Michael Banks on sun 4 apr 99
I think it is unlikely that magnesia or calcia from your glaze are
catalysing cristobalite in your ware. Hamer is only partly correct with
regard to catalysis of cristobalite. It is true that the presence of
cristobalite seems to trigger fine-grained quartz to recrystallize as the
cristobalite form. But the main mechanism for cristobalite production in
the presence of Ca & Mg are solid state reactions involving talc, whiting,
anorthite (Ca feldspar) and other Ca & Mg minerals. Talc in particular
produces cristobalite by dissociation above 900 degrees C. Other reactions
between CaO (from whiting) or MgO (from magnesium carbonate, dolomite etc)
with the aluminosilicate minerals (clays generally) also produce
cristobalite. The reason that soda and potash feldspars prevent this is
because they "mop up" the cristobalite as it is formed by fusing with it.
As for your dunting, it is much more likely that something has happened to
the clay in the factory. There are a great variety of 'accidents' that can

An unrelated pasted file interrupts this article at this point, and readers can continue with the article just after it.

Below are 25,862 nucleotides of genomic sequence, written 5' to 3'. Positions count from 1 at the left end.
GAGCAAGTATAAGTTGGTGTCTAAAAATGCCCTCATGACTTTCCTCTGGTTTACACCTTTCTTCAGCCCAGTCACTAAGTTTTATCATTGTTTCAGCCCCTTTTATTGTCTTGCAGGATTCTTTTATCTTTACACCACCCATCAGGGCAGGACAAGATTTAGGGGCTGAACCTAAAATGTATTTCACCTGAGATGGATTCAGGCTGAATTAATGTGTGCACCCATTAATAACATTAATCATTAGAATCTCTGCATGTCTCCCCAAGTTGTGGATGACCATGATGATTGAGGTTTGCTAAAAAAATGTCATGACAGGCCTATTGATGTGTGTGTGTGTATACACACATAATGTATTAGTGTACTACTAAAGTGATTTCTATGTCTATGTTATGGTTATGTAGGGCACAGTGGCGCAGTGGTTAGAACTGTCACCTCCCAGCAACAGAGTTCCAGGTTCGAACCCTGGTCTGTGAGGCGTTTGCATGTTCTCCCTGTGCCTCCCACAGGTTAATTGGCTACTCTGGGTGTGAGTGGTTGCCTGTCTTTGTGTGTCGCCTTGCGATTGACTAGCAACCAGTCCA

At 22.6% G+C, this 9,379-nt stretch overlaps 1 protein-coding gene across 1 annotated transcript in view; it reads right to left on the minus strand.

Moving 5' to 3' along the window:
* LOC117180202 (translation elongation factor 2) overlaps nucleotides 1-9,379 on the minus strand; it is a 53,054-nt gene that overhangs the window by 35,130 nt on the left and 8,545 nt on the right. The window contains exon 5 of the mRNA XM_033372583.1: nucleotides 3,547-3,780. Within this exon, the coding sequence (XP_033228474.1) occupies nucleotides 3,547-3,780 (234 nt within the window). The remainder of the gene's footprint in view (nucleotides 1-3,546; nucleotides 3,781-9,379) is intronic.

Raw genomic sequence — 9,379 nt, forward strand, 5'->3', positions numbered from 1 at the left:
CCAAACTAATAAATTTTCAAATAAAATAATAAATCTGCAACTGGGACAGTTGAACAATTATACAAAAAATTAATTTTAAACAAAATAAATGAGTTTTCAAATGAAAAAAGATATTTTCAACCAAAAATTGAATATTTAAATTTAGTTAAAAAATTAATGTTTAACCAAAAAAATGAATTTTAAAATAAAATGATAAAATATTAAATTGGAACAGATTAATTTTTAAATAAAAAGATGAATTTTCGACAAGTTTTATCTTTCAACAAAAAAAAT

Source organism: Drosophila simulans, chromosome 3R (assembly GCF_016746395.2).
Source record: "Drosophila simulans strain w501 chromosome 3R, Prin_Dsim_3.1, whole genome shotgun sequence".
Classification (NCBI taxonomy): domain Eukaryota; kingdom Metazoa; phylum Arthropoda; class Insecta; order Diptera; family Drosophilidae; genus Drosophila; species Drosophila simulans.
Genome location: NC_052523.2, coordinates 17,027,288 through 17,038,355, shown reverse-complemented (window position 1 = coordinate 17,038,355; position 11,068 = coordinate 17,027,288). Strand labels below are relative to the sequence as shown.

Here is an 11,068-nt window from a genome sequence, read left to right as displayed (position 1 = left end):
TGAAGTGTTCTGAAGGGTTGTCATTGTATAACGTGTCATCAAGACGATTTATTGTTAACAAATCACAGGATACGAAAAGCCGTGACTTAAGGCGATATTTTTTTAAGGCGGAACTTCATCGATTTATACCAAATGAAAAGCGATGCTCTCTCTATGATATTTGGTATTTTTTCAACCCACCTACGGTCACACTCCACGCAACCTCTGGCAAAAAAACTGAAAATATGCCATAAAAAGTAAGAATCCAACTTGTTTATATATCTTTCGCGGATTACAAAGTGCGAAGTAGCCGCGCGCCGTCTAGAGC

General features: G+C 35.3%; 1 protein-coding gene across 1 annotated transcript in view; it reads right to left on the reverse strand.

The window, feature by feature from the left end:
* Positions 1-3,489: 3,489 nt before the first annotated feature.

befall clay during the blending and blunging processes. For example filter
press cakes removed from one end of the press can be deficient in some of
the key ingredients if the slip feed has been too thin to keep all the
components in suspension.
It is possible that your body has become weakened to such an extent that it
cannot withstand the stresses placed on it by the normal inversion forces,
glaze compression/tension forces etc that you normally dish out to your
pottery. One of the worst problems to arise from filter-press gravity
segregation can arise from an over-concentration of fine-grained silica.
Many plastic ball clays have a fine silica component which can be
mechanically separated out by processes such as bad filter pressing. An
overabundance of this fraction in your pottery would not be detectable
during throwing/handbuilding but shows up during firing by symptoms similar
to those you describe.
Try swapping your batch of clay with another one made during a different
period. You may have heard of "Monday Cars", well Monday Clay occurs too!
John Hesselberth wrote:
After 25 years of making pots, I thought I had found all the
problems--well.....(clip) , --every large pot cracked. ....
Then I read on and noted that both calcium and magnesium are catalysts
for the conversion of silica to cristobalite.....